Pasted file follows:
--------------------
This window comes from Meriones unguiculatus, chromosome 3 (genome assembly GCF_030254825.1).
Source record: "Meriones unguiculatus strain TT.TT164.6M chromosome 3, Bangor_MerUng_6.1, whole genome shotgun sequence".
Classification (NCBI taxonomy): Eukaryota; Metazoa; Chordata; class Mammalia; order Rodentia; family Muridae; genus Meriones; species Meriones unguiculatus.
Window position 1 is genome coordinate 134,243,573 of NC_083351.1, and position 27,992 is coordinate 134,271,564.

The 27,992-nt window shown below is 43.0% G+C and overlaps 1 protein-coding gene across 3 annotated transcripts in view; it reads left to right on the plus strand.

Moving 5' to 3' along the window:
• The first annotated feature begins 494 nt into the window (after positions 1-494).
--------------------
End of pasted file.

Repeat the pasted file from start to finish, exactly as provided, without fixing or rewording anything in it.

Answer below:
This window comes from Meriones unguiculatus, chromosome 3 (genome assembly GCF_030254825.1).
Source record: "Meriones unguiculatus strain TT.TT164.6M chromosome 3, Bangor_MerUng_6.1, whole genome shotgun sequence".
Classification (NCBI taxonomy): Eukaryota; Metazoa; Chordata; class Mammalia; order Rodentia; family Muridae; genus Meriones; species Meriones unguiculatus.
Window position 1 is genome coordinate 134,243,573 of NC_083351.1, and position 27,992 is coordinate 134,271,564.

The 27,992-nt window shown below is 43.0% G+C and overlaps 1 protein-coding gene across 3 annotated transcripts in view; it reads left to right on the plus strand.

Moving 5' to 3' along the window:
• The first annotated feature begins 494 nt into the window (after positions 1-494).